The essay is painful to read. There is beauty neither in the language nor in the thoughts they struggle to convey. It is impoverished of ideas and insight: nothing is said which isn’t already believed by critics of Murdoch. The result in an essay which can be easily dismissed with: ‘Yes, Robert. Of course you would say that. You’re an ideologue.’
But the awfulness of the essay goes beyond that: at times, there are moments when you sincerely believe that the essay is going to tackle something interesting. Manne references Murdoch’s statements about climate change: giving the Earth the benefit of the doubt. Manne asserts that Murdoch’s papers say whatever Murdoch wants them to say, so why is there a massive gap between the views of Murdoch and his press? Manne won’t say. Further, what is the role of the newspaper? Is it to provide a list of facts which constitute the news, or is it to cultivate a public conversation? Are Fairfax and the ABC biased? Manne never says.
What Manne’s essay does confirm, at least for me, is that we’re not having a discussion about the media in Australia: we’re having a discussion about Murdoch.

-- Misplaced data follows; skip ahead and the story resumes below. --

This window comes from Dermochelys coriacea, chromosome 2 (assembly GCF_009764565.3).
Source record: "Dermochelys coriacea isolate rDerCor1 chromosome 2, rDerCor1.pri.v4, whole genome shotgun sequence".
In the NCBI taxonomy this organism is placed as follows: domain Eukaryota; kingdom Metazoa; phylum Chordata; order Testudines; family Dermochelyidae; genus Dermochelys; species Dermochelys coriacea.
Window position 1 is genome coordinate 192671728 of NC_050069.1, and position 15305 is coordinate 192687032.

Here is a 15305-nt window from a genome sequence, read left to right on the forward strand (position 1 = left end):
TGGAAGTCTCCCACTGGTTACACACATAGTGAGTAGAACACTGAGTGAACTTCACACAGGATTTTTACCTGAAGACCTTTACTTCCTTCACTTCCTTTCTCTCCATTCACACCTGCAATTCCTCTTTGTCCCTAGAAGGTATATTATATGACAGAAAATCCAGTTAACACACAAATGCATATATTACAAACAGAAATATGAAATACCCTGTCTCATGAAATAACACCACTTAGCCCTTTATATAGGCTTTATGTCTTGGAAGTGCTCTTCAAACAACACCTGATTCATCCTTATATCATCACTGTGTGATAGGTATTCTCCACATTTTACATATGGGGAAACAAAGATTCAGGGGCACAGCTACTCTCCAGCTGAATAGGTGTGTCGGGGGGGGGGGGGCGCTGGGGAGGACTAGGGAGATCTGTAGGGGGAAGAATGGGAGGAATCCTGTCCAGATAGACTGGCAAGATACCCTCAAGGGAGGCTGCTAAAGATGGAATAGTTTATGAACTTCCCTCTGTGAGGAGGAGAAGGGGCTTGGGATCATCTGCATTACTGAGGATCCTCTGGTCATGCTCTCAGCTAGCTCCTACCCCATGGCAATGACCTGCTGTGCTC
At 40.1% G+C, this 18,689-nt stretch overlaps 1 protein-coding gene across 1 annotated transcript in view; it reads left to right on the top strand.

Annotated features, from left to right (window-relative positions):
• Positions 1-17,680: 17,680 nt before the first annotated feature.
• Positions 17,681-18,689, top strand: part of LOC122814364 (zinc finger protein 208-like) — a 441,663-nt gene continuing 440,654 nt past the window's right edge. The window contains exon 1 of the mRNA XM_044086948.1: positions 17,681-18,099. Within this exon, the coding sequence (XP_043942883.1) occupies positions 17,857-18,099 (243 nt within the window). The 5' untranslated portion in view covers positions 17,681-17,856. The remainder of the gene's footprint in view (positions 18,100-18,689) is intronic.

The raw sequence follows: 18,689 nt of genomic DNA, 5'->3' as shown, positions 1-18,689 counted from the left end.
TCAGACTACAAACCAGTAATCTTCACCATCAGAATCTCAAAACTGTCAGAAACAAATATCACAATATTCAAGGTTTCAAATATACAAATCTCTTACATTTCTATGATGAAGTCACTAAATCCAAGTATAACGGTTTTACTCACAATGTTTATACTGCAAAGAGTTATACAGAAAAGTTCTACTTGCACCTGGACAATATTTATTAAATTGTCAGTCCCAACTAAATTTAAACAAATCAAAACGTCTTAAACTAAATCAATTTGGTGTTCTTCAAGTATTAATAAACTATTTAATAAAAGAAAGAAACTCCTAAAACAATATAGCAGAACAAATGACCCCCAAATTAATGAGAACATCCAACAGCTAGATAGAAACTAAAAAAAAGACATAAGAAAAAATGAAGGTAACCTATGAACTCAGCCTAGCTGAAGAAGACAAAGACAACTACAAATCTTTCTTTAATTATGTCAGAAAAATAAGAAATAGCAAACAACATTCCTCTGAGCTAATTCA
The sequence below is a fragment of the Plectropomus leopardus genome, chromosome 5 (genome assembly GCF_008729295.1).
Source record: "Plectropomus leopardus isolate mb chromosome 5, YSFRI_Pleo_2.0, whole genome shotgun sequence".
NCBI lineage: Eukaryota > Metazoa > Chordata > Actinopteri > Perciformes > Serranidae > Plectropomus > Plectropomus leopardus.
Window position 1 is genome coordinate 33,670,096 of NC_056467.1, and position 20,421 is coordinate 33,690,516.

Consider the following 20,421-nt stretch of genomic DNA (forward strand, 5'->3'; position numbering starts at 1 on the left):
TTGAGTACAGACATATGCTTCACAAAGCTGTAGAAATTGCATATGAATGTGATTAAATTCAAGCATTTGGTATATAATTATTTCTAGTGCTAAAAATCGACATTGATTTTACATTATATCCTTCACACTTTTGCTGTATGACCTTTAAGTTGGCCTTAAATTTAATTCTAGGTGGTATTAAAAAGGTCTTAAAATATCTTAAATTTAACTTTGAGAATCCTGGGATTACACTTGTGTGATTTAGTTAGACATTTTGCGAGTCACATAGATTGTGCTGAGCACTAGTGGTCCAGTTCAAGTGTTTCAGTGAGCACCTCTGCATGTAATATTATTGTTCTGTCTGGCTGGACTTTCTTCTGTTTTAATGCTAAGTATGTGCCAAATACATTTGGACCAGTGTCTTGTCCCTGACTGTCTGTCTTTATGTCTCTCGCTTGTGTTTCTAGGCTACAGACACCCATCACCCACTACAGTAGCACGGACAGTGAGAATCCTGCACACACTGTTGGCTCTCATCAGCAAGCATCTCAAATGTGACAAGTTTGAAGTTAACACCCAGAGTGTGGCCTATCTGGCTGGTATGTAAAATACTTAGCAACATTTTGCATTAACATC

Totally off the topic: I totally thought the lyric in Fashion was ‘We are the bourgeois and we’re coming to town’. Turns out I was incorrect. There must be something Rorschachy going on… I’m seeing the political struggle in nonsensical lyrics. Please send help.
When it comes to asylum seekers and refugee policy, I just don’t know.
On the one hand, it is difficult to imagine a more vulnerable group of people than asylum seekers. On the other hand, are those who arrive by boat more entitled to have their protection claims assessed than those who are waiting in refugee camps? On the other other hand, are those in competition? Why do we subtract those who come by boat from those we take from overseas?
I just don’t know.
What I do know is that we are still not having a rational debate about asylum seeker policy. We have two sides of this ‘debate’ who are flatly disinterested in recognising the merest possibility that any disagreement could be the product of rational thought.
On the one hand, we have hate-mongers. We have people who live in utter flood of Muslims descending into Australia, like a giant red arrow in a Liberal Party advert. We have people who just worry about losing control of their privileged state.